Seiken Choku Zuki
Table of Contents
Seiken choku Zuki is a technique we can find in many martial art styles. It is one of the first techniques a while belt learns. Let’s analyze the proper execution, the targets, and recommendations to master Seiken Choku Zuki.
Seiken Choku Zuki is learned along with Kiba Dachi, the students practice each punch from this stance, but it can also be practiced from Zenkutso Dachi moving forward. You will find this technique in many Katas as one of the essential pieces of them.
What is Hikite?
Hikite is also known as the pulling hand, it can be seen when the opposite hand is taken and placed by the ribs. It refers to the action of throwing the hand of the adversary at the time of hitting with the fist, this creates 2 simultaneous forces while producing more damage at the moment of impact. Then, in a counterattack movement we block, take the wrist, pull the wrist, and hit with the opposite hand.
In my karate classes, they taught me something different, the hand on the waist or ribs is because you are doing an elbow strike to an attacker behind you, simultaneously punching to the front and counter-attacking with an elbow strike to an attacker behind you.
The force produced in the horizontal punch depends on the muscles of the arm, chest, and shoulders; very different from the vertical punch or also known as Tate Suki where the force is produced by the body.
The Targets of Seiken Choku Zuki
A sensei recommended all your punches should be placed in the center of your body when training. The horizontal punch can be applied to many targets, but it is much better to apply them to those that are effective, preferably devotees and vital organs. These can be the nose, mouth, and jaw in the head.
The neck can also be considered, but it can be lethal. In the body, it can go to the chest, stomach, ribs, kidneys, and genitals. If you are on the ground and defend yourself from someone who is attacking you, then you can punch the groin, the face, it all depends on your position.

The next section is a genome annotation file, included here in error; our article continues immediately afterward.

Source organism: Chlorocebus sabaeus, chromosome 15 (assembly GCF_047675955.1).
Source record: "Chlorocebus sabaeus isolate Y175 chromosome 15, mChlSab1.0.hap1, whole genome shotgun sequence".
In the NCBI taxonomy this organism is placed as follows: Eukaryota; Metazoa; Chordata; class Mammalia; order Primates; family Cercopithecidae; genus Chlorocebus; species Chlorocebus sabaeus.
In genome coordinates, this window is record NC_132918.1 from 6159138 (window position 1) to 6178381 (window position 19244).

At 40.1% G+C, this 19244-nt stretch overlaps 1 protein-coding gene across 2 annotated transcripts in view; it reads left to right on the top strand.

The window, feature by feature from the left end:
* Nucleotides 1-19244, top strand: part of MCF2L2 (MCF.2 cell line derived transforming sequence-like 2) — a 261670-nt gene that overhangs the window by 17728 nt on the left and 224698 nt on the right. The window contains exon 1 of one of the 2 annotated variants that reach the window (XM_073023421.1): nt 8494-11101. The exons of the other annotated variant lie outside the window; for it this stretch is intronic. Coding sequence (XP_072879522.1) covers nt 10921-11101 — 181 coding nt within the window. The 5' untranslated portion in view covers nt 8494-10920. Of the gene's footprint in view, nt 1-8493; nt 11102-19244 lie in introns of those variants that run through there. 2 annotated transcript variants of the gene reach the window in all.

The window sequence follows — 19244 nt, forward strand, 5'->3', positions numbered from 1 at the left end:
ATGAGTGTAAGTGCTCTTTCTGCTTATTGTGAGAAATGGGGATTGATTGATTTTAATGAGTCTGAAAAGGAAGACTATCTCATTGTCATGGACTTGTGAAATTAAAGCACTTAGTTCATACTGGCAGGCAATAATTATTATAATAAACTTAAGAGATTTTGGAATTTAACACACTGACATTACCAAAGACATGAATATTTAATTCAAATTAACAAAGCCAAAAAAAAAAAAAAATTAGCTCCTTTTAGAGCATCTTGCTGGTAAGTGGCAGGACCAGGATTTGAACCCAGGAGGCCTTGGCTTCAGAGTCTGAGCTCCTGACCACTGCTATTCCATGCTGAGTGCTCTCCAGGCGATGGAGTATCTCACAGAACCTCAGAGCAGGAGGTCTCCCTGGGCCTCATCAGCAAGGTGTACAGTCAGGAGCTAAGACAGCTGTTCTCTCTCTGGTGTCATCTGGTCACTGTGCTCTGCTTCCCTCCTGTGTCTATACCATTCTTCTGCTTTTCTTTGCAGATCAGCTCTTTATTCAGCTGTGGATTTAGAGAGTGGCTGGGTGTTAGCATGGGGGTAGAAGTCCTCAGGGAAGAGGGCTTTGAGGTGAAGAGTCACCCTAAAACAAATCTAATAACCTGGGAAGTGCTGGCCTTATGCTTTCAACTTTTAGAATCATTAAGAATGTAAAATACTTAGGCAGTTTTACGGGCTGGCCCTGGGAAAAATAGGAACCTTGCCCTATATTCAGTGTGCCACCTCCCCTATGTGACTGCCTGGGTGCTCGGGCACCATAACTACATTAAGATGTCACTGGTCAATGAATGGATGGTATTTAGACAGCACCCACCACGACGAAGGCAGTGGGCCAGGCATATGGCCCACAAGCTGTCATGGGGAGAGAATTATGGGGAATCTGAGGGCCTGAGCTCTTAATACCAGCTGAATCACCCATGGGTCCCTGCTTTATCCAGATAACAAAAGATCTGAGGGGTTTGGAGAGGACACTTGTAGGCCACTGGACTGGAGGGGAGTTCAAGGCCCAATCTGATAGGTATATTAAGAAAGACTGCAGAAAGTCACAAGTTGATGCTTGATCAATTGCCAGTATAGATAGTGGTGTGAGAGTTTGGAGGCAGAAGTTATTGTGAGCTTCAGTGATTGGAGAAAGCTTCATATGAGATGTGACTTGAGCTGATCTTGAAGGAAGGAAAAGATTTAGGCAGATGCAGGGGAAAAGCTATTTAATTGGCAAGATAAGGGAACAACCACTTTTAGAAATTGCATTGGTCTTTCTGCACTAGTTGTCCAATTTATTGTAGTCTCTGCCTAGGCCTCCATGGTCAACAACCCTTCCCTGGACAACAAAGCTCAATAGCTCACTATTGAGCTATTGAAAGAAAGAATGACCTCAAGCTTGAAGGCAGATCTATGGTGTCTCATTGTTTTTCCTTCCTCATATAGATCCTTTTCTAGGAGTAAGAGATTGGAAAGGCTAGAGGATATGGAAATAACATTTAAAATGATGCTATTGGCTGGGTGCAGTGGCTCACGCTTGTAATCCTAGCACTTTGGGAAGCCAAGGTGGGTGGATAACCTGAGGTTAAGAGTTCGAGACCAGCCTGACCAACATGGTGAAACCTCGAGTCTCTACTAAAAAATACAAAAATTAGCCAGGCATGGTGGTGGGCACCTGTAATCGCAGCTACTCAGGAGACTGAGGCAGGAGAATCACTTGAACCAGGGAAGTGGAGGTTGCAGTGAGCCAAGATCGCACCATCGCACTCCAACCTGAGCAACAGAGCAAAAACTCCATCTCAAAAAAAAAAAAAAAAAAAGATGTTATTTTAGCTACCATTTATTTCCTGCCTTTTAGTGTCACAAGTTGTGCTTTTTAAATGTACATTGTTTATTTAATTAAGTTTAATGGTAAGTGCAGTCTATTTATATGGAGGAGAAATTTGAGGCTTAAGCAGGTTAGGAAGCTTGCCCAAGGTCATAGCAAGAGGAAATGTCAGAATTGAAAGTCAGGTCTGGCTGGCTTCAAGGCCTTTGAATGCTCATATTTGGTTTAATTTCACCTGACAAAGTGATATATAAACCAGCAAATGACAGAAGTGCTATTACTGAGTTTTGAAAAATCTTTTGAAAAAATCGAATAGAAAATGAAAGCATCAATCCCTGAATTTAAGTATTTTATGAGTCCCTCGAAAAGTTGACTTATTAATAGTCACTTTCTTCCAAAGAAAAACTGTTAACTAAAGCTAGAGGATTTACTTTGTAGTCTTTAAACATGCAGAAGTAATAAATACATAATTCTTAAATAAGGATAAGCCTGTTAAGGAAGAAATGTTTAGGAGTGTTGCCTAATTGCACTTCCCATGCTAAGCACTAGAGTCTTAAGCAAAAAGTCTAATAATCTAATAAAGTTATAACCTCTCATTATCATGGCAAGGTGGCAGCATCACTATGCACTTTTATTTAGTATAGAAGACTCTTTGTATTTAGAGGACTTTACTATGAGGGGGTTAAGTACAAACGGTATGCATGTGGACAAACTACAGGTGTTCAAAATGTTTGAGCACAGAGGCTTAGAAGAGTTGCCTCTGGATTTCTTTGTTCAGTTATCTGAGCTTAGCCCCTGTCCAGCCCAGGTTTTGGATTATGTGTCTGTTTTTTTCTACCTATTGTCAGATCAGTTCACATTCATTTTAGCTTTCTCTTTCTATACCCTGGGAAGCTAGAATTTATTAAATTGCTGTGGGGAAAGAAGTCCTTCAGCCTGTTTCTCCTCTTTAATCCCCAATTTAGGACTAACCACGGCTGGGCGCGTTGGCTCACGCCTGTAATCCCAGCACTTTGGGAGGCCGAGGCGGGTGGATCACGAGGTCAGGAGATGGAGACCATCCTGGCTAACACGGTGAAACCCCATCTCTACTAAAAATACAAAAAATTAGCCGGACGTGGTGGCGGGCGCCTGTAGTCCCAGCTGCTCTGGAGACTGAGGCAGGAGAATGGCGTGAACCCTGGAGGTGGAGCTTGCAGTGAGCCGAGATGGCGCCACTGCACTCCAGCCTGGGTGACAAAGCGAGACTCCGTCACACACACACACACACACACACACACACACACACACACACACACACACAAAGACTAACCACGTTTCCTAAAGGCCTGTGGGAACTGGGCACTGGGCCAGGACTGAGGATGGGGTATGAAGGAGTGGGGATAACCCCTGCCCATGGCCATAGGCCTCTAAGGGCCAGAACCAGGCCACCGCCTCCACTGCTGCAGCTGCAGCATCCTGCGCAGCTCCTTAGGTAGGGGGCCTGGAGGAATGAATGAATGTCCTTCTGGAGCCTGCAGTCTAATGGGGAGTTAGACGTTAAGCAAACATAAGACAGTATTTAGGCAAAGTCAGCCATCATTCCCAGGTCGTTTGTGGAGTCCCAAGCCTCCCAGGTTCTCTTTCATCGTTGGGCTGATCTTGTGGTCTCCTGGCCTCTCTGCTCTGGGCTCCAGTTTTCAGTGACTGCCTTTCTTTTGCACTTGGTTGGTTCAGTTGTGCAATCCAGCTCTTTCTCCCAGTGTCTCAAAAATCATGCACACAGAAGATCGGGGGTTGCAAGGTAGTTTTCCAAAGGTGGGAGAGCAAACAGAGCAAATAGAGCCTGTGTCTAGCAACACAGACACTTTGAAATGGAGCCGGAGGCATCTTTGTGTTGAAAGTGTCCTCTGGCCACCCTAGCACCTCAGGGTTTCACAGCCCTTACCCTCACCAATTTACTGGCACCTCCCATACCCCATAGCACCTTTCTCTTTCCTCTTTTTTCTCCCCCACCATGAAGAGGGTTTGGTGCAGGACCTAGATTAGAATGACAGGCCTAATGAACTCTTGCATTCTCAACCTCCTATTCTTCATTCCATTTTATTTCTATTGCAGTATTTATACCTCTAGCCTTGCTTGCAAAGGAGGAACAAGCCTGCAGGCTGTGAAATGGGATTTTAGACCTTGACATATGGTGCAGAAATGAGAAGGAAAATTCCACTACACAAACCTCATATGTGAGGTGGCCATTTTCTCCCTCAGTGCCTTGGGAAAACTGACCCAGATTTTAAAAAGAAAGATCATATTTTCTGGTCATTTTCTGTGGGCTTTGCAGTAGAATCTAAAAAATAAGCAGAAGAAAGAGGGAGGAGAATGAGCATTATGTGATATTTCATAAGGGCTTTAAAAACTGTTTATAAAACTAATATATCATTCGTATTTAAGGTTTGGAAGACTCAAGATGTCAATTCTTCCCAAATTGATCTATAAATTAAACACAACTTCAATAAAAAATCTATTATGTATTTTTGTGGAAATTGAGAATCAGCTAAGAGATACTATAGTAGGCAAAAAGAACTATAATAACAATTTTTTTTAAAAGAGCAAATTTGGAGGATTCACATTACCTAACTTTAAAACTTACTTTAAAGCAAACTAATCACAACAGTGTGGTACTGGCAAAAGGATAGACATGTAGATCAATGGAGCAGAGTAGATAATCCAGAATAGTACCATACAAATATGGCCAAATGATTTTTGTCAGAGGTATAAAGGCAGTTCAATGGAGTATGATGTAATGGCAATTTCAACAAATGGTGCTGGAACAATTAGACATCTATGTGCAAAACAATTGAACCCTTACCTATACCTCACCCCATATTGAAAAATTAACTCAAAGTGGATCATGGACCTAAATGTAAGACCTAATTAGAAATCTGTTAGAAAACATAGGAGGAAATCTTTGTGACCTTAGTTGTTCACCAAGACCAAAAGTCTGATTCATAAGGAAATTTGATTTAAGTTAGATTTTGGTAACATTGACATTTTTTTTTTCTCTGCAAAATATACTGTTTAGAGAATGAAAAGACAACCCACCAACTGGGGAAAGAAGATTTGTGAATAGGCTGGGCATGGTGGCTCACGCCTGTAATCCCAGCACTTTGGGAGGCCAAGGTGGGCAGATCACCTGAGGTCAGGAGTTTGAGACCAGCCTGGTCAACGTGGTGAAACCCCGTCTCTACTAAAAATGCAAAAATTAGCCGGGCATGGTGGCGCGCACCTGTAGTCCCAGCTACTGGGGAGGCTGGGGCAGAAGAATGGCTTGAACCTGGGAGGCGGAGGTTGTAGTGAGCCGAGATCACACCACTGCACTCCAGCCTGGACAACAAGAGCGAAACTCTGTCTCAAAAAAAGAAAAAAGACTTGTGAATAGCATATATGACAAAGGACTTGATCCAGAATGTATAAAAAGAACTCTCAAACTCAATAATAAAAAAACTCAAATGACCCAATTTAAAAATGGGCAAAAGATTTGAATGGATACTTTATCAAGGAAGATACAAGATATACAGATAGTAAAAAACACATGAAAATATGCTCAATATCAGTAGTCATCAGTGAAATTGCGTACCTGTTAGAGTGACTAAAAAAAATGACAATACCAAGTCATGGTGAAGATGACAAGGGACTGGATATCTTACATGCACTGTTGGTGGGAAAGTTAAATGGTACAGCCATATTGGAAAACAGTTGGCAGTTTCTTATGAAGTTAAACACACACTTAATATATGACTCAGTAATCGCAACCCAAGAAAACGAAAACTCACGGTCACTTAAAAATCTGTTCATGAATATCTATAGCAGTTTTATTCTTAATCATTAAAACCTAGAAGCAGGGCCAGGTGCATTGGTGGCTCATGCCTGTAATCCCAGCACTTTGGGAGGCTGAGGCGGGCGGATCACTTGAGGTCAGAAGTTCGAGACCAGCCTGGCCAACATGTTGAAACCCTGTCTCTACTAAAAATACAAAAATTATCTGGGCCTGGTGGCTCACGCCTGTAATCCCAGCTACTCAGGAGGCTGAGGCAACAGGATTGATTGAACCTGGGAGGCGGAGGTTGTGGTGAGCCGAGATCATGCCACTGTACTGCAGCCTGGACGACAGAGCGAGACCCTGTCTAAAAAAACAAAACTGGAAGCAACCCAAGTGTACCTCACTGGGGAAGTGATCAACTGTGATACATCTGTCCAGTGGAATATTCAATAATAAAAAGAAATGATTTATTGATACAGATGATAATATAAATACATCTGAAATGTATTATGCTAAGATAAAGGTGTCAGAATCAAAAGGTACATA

This punch can be aimed at three different zones:
- Jodan Zuki – Upper Punch applied to the face, nose, jaw, and temple.
- Chudan Zuki – Middle Punch applied to the chest, stomach, ribs, and kidneys.
- Gedan Zuki – Lower Punch can be applied to the groin, to the lower part of the body.
Seiken Choku Zuki Fist rotation
Fist rotation is very important for effective movement. Rotation should be done moments before hitting the target, but many have a tendency to do it before; which reduces effectiveness and strength. If you do not rotate your punch then you might end up doing a Tate Suki.
A good way to fix the rotation would be done if you start by putting both fists together in front of you, then rotate them both at the same time in Hijite and bring them back next to your ribs. Start slowly then increase the speed as you do it, imagine you are grabbing or pulling a rope, this will give you guidance to your movement.
Seiken Choku Zuki Step by Step
- Place your left fist over your right fist on your right side.
- Bring your left fist to your left side as your right arm moves out.
- Extend your right fist to execute the punch.
- Pull back your right arm as pulling a rope and then execute a left punch.
- Keep your back straight every time you punch.
- Aim the center of your body.
- You should keep a strong stance when executing any punch.
- Do not move your upper body when punching, your arms only should move.
Other Recommended Karate Punches
- Karate Techniques Page
- Karate Stances
- Karate Punches
- Karate Kicks
- Karate Blocks
- Karate Strikes
- Karate Traditional Katas
- Karate Traditional Weapons
- Karate General Terminology
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